19. Tryptophan

Tryptophan is an essential amino acid, meaning that the body itself can not synthesize it and must be achieved through food. It is a precursor of the neurotransmitter serotonin, associated to the state to the state of mind. Tryptophan is considered a natural antidepressant and also promotes sleep. It is also a very healthy component and easy to find in healthy diets .

  • You can know more about this neurotransmitter in this article: "Tryptophan: characteristics and functions of this amino acid"

20. Valina

Like some of the previous amino acids, It is important for the growth and repair of muscle tissues . In addition, it also intervenes in the regulation of appetite.

Essential and non-essential amino acids

Amino acids can be classified as essential and non-essential. The difference between these is that the first can not produce the body and, therefore, must be ingested through food. The 9 essential amino acids are :

  • Histidine
  • Isoleucine
  • Leucine
  • Lysine
  • Methionine
  • Phenylalanine
  • Threonine
  • Tryptophan
  • Valina

Not all foods high in protein have the same amount of amino acids. The protein with the highest content of amino acids is the egg.

Classification of proteins

Proteins can be classified in different ways . Below you can find the different types of protein.

1. According to its origin

One of the best known classifications is according to the origin: animal proteins and plant proteins .

1.1. Animal proteins

Animal proteins are, as the name suggests, those that come from animals. For example, proteins from eggs or pork.

1.2. Vegetable proteins

Vegetable proteins are those that come from vegetables (legumes, wheat flours, nuts, etc.). For example, soy proteins or peanuts.

2. According to its function

According to its function in our organism , proteins can be classified into:

2.1. Hormonal

These proteins are secreted by the endocrine glands. Generally transported through the blood, hormones act as chemical messengers that transmit information from one cell to another.

You can know more about this type of peptide hormones in our article: "Types of hormones and their functions in the human body".

2.2. Enzymatic or catalytic

These proteins accelerate metabolic processes in cells, including liver function, digestion or converting glycogen into glucose, etc.

2.3. Structural

Structural proteins, also known as fibrous proteins, are necessary components for our body. They include collagen, keratin and elastin. Collagen is found in connective, bone and cartilage tissue just like elastin. Keratin is a structural part of hair, nails, teeth and skin.

2.4. Defensive

These proteins have an immune or antibody function, keeping the bacteria at bay. Antibodies are formed in white blood cells and attack bacteria, viruses and other dangerous microorganisms.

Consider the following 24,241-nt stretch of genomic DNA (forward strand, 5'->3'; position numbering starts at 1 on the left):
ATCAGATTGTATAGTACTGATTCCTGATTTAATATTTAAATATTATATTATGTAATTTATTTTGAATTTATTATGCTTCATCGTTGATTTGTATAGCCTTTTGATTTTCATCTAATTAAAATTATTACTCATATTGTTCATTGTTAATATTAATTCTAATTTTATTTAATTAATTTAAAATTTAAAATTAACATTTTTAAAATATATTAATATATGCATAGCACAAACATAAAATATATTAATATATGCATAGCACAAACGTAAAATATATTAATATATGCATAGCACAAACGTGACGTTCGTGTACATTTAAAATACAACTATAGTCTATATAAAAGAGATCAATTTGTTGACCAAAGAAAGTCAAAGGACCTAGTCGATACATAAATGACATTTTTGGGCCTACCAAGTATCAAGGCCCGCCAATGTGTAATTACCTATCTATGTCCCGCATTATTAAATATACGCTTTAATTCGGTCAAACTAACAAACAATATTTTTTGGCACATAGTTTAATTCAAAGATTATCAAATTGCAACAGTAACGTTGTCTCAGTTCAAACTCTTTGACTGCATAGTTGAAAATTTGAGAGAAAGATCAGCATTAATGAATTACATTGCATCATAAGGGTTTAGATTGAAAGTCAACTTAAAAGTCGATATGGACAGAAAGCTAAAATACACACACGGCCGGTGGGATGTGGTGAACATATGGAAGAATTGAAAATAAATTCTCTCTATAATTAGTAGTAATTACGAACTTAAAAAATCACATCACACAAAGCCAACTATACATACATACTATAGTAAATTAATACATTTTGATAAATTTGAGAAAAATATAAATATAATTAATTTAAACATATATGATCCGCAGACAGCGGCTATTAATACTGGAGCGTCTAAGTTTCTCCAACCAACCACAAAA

2.5. Storage

Storage proteins store mineral ions such as potassium or iron. Its function is important, since, for example, the storage of iron is vital to avoid the negative effects of this substance.

2.6. Transport

One of the functions of proteins is transport within our body, because they transport minerals to cells. Hemoglobin, for example, transports oxygen from tissues to the lungs.

2.7. Receptors

These receptors are usually located outside the cells to control the substances that enter inside it. For example, GABAergic neurons contain different protein receptors in their membranes.

2.8. Contractile

They are also known as motor proteins. These proteins regulate the strength and speed of the heart or muscle contractions. For example, myosin.

3. According to its conformation

The conformation is the three-dimensional orientation acquired by the characteristic groups of the protein molecule in space, by virtue of the freedom they have to turn.

3.1. Fibrous proteins

They are formed by polypeptide chains aligned in parallel. Collagen and keratin are examples. They have high resistance to cutting and are insoluble in water and salt solutions. They are the structural proteins.

3.2. Globular proteins

Polypeptide chains that roll on themselves, which causes a spherical macrostructure. They are usually soluble in water and, in general, are the transport proteins

4. According to its composition

According to its composition, the proteins can be:

4.1. Holoproteins or simple proteins

They are formed, mainly, by amino acids.

4.2. Heteroproteins or conjugated proteins

They are usually composed of a non-amino acid component, and can be:

  1. Glycoproteins : structure with sugars
  2. Lipoproteins : lipid structure
  3. Nucleoproteins : attached to a nucleic acid. For example, chromosomes and ribosomes.
  4. Metalloproteins : contain in their molecule one or more metal ions. For example: some enzymes.
  5. Hemoproteins or chromoproteins : They have a heme group in their structure. For example: hemoglobin.

Different Types of Protein | HealthiNation (May 2021).